The study included patients from UTS practices with diagnostic codes for primary pancreatic cancer, with a date of diagnosis/index date (first recorded occurrence of a pancreatic cancer code) between January 1995 and June 2006; data were extracted from GPRD in February 2007. Patients aged 85 or older were excluded, as were cases without at least 5 years of UTS data collection before the index date. Controls with no GPRD record of pancreatic cancer were selected using incidence density sampling and matched to cases on year of birth, sex and general practice site. Controls also had at least 5 years of UTS data collection before their index date (date of pancreatic cancer diagnosis in their matched case). Up to seven controls were matched for each case.

Pancreatic cancer is difficult to conclusively diagnose without histological or cytological examination of relevant specimens and these specimens are often not available. Pancreatic cancer may therefore be confused with primary malignancies in adjacent organs or with secondary tumours. Histological confirmation was not available from GPRD as there was no routine linkage to cancer registries, at the time the data were obtained. To minimise misclassification, all cancer codes recorded in the medical records of potential cases were reviewed. Only cases with consistently recorded pancreatic cancer codes were included. All other cases, for example patients with codes for both pancreatic cancer and cholangiocarcinoma, or carcinoma of bile duct, gallbladder and so on, and their matched controls were excluded from the dataset; peri-ampullary tumours were also excluded. Cases and controls with a prior history of cancer (at least a year before the index date) were identified by review of cancer codes and flagged as having a previous cancer but were not excluded from the dataset.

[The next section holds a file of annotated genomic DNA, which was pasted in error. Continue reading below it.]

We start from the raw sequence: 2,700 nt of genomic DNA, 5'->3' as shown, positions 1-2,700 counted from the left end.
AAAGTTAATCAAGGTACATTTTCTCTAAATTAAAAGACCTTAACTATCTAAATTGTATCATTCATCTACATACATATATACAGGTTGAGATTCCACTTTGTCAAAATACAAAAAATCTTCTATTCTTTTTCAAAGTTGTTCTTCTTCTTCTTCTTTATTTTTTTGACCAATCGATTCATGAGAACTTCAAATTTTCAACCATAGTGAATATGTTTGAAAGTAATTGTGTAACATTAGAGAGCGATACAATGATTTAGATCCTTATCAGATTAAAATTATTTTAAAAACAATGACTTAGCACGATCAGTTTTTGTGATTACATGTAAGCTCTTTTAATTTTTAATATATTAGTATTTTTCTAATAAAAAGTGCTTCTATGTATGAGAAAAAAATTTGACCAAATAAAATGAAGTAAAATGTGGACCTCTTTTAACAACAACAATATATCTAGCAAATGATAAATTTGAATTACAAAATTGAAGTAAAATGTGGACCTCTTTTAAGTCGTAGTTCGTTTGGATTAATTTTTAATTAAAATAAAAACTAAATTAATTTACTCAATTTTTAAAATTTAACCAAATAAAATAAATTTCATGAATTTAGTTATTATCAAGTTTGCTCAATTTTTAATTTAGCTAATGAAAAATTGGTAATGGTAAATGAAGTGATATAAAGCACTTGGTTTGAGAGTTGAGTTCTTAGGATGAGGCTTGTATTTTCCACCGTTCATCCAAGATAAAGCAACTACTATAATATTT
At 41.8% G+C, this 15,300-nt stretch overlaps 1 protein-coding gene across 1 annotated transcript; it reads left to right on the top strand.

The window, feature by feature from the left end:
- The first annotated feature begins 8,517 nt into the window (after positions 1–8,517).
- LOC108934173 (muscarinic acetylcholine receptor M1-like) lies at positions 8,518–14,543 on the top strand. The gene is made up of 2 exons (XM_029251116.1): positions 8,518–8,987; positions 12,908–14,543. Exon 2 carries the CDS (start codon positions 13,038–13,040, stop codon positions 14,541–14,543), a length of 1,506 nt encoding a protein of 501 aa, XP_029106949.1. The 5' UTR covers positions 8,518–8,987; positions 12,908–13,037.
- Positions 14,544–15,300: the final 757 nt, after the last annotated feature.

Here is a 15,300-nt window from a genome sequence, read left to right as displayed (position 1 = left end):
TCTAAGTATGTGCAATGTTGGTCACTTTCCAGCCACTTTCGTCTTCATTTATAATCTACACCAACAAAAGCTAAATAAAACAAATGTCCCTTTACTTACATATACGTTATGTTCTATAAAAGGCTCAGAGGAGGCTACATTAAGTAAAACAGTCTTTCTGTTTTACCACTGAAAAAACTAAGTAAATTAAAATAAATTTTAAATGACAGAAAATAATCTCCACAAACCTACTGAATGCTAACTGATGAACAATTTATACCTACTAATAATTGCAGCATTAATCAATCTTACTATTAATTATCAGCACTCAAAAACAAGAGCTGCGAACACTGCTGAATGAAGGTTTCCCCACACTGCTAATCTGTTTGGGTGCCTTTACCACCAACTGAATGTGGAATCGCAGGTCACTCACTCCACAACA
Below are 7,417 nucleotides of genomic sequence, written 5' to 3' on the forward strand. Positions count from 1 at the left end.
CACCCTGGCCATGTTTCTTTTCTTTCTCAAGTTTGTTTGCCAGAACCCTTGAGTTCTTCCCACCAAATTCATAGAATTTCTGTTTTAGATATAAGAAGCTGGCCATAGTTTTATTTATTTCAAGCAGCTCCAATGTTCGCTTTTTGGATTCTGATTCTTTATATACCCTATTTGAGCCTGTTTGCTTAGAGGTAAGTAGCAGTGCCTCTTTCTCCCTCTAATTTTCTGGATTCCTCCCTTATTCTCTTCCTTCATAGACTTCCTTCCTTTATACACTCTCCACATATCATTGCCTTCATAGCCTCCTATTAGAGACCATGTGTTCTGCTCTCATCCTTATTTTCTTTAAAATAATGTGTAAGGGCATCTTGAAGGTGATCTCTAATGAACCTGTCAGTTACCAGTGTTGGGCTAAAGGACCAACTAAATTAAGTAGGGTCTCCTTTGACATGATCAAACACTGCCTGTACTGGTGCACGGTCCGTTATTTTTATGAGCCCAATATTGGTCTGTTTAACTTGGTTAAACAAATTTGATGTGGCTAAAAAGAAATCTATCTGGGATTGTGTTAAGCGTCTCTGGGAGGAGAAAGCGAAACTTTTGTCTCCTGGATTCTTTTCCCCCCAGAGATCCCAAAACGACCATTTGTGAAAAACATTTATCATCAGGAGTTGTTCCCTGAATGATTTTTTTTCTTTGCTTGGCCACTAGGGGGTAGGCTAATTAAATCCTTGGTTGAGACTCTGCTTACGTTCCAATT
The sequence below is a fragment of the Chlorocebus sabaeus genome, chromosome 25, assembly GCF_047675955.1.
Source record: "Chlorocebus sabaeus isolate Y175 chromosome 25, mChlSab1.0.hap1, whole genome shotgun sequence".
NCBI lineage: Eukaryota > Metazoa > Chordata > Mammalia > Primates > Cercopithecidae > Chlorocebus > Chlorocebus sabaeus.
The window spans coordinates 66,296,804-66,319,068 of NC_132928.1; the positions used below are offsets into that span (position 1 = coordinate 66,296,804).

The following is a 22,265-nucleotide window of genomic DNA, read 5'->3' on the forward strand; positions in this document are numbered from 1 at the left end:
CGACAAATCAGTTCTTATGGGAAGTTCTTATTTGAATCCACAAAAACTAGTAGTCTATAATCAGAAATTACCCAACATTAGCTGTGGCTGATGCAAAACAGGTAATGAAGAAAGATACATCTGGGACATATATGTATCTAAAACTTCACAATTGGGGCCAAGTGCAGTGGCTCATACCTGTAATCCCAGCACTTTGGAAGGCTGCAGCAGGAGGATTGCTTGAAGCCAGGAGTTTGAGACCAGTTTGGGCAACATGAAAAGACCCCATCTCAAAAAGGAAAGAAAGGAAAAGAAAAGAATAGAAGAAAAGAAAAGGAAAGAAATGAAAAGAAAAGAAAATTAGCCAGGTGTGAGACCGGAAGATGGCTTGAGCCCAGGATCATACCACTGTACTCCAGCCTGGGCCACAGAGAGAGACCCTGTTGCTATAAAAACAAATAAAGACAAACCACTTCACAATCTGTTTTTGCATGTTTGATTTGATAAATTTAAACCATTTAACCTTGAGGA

The primary exposure of interest was NSAID use in the 5 years before the index date, excluding the year before the index date. NSAID use in the year before diagnosis was excluded because early cancer symptoms may have led to NSAID use during this period. NSAID use since entry into GPRD until a year before the index date was also examined. Data were extracted on all NSAIDs prescribed for cases and controls. NSAID use was expressed in units of defined daily dose (DDD), a validated measure of drug consumption maintained by the World Health Organisation (WHO). It is the assumed average maintenance dose per day of a drug used for its main indication in adults. (World Health Organisation Working Group, 2008) As the DDD of a drug may be assumed to be functionally equivalent to the DDD of any other drug used for a similar purpose, DDDs may be used to compare or combine the usage of drugs within and across pharmacological groups, for example all NSAIDs.

The number of DDDs for each NSAID prescription issued was calculated by multiplying the dose prescribed by the quantity given and dividing this by the DDD value assigned to that drug. For each time period under study, the total number of DDDs for each NSAID prescribed, for subgroups of NSAIDs (aspirin and derivatives, high-dose aspirin (300 mg or more a day), fenamates, propionic acid derivatives, acetic acid derivatives, COX-2 inhibitors, oxicams or others), and for all NSAIDS combined was calculated for each case and control. Cumulative duration of any NSAID use was calculated as the total number of intended days, during the periods under study, for which study subjects were issued any prescription (at any dose) for NSAIDs. Total dose (DDDs) and total duration (days) of any NSAID use, in the periods under study, were categorised into approximate quartiles, on the basis of total NSAID use within the controls.